Envestio was one of about ten fast-growing loan platforms in Latvia. Until recently, they offered private individuals an investment of up to 22 percent – the money would be passed on to start-ups as short-term loans. Envestio had its main accounts first in SEB and then in Swedbank.
For example, according to Envestio’s website, until January this year, a cryptocurrency farm in Riga received almost SEK 4 million from various savers.
At the address in Riga where the cryptocurrency company is registered, there is today only an old abandoned factory building from the Soviet era that is completely empty.
Cryptocurrency is, according to financial crime experts, a strong warning signal about suspected crime.
SVT has reviewed all 31 companies behind Envestio’s investment project. Plus another 12 companies that received money through Envestio’s accounts in SEB and Swedbank. Behind the projects we find companies in the Czech Republic, Poland and Latvia that do not seem to have any business.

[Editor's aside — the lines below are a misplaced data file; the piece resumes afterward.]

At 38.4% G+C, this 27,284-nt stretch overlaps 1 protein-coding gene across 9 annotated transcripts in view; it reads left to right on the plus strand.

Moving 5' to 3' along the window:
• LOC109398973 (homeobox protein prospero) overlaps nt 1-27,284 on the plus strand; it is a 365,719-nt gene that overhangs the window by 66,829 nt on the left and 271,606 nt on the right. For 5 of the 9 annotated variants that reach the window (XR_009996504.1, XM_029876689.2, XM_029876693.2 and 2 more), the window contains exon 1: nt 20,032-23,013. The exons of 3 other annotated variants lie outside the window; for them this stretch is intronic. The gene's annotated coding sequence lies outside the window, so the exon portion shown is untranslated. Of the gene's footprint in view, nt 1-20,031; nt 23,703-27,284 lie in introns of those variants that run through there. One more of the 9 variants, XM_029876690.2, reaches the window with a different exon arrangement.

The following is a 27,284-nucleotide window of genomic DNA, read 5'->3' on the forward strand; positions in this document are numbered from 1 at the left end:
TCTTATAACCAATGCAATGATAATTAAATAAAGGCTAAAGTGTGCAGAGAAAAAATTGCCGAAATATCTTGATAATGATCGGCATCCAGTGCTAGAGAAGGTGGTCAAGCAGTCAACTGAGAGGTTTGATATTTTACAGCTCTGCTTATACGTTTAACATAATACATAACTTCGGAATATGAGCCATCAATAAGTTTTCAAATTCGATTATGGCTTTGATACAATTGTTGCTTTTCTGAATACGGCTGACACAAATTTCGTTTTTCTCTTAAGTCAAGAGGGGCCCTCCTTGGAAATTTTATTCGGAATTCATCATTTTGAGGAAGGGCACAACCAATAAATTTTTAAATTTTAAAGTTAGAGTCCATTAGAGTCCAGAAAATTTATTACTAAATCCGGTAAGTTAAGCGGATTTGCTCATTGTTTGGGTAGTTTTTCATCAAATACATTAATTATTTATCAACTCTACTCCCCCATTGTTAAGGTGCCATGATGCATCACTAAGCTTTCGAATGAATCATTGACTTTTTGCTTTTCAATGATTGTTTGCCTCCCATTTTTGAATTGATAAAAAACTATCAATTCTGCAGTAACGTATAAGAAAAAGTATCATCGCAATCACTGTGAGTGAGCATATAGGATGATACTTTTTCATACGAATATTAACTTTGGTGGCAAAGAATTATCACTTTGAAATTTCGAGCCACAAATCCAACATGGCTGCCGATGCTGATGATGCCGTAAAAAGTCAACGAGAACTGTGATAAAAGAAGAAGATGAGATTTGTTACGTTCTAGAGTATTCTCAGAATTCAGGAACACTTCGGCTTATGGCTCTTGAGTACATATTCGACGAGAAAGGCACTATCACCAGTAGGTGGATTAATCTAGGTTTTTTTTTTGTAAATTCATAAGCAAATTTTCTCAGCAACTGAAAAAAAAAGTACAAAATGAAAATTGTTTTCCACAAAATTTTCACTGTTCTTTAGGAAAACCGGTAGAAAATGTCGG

Four of the companies have previously been owned via companies in countries with limited transparency: Malta, British Virgin Islands, Panama and Cyprus. Here we find several notorious goalkeepers who have represented a large number of companies and who have previously been linked to suspected money laundering.
In addition to the Swedish banks, Envestio had accounts in three financial institutions in Malta.
According to savers with whom SVT spoke, it was important for investors to trust Envestio that the Swedish major banks SEB and Swedbank accepted the company as a customer.
Swedbank tells SVT that they “understood that a police investigation is underway around this”. SEB does not submit to an interview but writes in an e-mail that they know Envestio well and that they are working closely with the Baltic authorities to stop the fraud. Both banks refer to banking secrecy.